I can’t recall ever seeing a movie as unpredictable as Pascal Laugier’s The Tall Man, which, despite its title, has nothing to do with Don Coscarelli’s Phantasm series. Most horror thrillers these days rely on either a rigid formula (think 2011’s Final Destination 5) or a single twist at the end (as in 2003’s High Tension). This one redefines its narrative every twenty minutes or so, switching perspectives, protagonists, and even genres all the while remaining cohesive and single-minded in its message. Even the final reversal caught me off guard, not by reinterpreting established events but by asking us to reassess what we got from them.
The film opens on a dilapidated American town where, owing to a closed mine, jobs have become sparse, poverty a given, and alcohol a way of life. One by one, the children of Cold Rock are going missing, taken, some believe, by the mythical Tall Man. We meet Julia (Jessica Biel), a widowed nurse who runs a free clinic. She demonstrates herself a loving parent to five-year-old David (Jakob Davies), making her distress all the more visceral when a hooded figure comes into her home to kidnap him.
The next half hour follows Julia’s hot pursuit, and the chase proves worthy of any balls-to-the-wall horror flick as she dodges furniture inside her home, hangs on to an armoured truck speeding through the night, fends off a dog, falls prey to swamp pits in the woods, and outwits the kidnaper’s co-conspirators at a diner. Barely a word is spoken, but Jessica Biel holds our interest throughout with her natural intensity. I wish she’d get more roles like this. Rarely have I seen a thriller with such a believably smart protagonist.
Then The Tall Man switches gears in a way I dare not spoil, except to confirm that Julia doesn’t turn out to have imagined the whole thing and that the story delivers plenty more turns in its second and third acts. It’s refreshing to find a movie that takes the time to explore the implications of its shocking reveals instead of rolling the credits as we ponder their plausibility. I should however mention that I’d figured out the identity and modus operandi of the titular villain early on, not that this tempered my enjoyment in any way.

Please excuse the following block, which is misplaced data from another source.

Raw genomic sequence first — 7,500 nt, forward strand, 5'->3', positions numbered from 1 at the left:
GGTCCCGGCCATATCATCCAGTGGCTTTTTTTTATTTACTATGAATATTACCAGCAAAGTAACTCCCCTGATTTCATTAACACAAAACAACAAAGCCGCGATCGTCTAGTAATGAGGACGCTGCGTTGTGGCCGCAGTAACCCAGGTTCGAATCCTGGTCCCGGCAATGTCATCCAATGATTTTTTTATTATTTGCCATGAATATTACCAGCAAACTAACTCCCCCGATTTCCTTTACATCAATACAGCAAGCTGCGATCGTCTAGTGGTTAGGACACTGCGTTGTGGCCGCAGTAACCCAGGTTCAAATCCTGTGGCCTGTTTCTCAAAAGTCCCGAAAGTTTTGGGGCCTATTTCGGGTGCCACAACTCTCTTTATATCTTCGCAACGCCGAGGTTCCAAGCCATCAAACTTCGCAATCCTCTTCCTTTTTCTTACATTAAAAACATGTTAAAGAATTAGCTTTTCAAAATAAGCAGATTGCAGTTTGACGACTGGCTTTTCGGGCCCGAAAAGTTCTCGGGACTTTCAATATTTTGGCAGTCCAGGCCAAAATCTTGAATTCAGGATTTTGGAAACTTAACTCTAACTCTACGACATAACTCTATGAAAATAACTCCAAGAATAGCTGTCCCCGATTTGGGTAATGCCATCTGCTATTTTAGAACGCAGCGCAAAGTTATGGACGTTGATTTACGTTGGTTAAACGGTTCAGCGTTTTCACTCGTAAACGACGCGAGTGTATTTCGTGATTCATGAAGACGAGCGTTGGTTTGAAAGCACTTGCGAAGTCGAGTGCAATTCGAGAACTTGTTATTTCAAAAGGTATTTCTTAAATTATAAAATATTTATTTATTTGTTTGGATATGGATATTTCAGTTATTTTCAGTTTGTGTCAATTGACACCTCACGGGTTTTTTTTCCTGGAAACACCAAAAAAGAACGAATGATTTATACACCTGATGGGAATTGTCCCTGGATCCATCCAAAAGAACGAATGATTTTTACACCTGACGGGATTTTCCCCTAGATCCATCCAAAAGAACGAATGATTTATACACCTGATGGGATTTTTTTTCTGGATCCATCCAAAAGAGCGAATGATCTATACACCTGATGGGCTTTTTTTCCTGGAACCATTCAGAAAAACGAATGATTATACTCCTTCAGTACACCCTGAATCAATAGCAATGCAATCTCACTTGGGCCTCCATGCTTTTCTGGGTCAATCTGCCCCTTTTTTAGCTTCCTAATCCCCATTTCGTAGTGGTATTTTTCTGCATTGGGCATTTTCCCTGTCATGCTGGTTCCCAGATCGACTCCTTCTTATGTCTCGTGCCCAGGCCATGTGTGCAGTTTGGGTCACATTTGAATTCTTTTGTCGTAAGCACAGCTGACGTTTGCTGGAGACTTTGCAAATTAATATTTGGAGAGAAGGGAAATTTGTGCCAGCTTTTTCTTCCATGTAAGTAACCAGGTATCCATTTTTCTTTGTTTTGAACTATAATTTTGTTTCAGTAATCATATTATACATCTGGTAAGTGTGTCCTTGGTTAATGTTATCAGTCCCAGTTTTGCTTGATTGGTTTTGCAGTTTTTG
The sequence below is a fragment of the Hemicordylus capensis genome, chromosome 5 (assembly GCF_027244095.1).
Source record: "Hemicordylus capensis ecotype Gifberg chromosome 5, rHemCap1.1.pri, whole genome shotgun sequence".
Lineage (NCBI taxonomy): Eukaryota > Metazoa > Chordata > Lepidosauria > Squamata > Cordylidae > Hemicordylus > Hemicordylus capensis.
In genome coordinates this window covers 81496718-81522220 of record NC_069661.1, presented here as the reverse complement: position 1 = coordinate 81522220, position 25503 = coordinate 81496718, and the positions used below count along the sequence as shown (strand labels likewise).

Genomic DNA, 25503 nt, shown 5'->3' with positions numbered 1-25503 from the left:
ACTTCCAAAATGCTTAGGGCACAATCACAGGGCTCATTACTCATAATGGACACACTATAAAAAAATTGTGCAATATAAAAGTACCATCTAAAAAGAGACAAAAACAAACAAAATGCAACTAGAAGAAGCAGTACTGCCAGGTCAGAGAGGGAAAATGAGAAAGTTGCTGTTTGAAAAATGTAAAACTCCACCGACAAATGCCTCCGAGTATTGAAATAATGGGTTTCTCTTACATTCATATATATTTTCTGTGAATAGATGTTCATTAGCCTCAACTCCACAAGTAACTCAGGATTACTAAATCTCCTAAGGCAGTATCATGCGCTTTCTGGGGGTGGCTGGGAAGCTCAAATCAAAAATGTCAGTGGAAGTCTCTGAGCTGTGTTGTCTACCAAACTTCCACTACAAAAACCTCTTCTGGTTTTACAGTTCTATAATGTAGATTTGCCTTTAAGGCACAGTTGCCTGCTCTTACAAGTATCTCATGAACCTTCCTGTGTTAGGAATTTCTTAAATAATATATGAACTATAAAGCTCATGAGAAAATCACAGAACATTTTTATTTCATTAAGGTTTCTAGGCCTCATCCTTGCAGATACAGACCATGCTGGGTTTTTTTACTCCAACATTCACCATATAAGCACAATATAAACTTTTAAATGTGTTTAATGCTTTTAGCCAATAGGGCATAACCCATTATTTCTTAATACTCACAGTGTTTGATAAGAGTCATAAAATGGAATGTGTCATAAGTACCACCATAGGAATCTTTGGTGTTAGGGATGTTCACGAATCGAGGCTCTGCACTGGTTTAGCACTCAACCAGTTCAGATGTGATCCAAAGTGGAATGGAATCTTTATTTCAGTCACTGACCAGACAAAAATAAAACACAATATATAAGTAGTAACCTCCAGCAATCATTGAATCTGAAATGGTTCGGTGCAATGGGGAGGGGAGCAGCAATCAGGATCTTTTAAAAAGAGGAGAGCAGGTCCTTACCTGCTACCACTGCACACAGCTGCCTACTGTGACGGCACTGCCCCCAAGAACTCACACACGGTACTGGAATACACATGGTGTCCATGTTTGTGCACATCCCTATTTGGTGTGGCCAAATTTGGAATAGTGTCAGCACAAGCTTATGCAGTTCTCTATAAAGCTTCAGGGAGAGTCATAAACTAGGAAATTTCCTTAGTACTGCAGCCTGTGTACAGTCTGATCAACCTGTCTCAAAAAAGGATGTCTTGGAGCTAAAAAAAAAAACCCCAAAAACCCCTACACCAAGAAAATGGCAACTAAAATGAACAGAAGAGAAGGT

In fact, one could argue a viewer’s ability to figure out the solutions to some but not all of the movie’s puzzles serves as comforting evidence that the filmmakers did not cheat. More to the point, The Tall Man doesn’t hinge on its central enigma. Rather, Laugier uses mystery and misdirection to provide a context in which the narrative can shift between different points of view (the kidnaper’s, the parent’s, the state’s, and the child’s) and explore conflicting motivations along with their consequences.
That’s the point, you see, to shed new light on an all too common tragedy we’ve come to take for granted or, worse, endorse. Portraits of Julia and her late husband allude to a link between the plight of Cold Rock and similar occurrences in developing countries, but Laugier doesn’t content himself with a vague, generic metaphor. He invites us to view a complex issue from new sets of eyes and reconsider our definitions of compassion and altruism. As such, The Tall Man functions not as a condemnation but as a cry for deeper understanding.
Laugier’s thoughtfulness may be the film’s greatest surprise. I struggled through the third act, unsure whether I could get behind its thesis. Imagine my shock and relief when it turned out my ambivalence was expected, devised even. Consider the character of Jenny (Jodelle Ferland), an abused teen who figures out the conspiracy on her own and decides she’d rather be taken by the Tall Man than suffer in Cold Rock. She provides the narration for this haunting tale along with its final, devastating line. I always cringe when people tell me that a movie made them think. After all, thought ought to play an integral part in our every action. I will state, however, that The Tall Man made me question.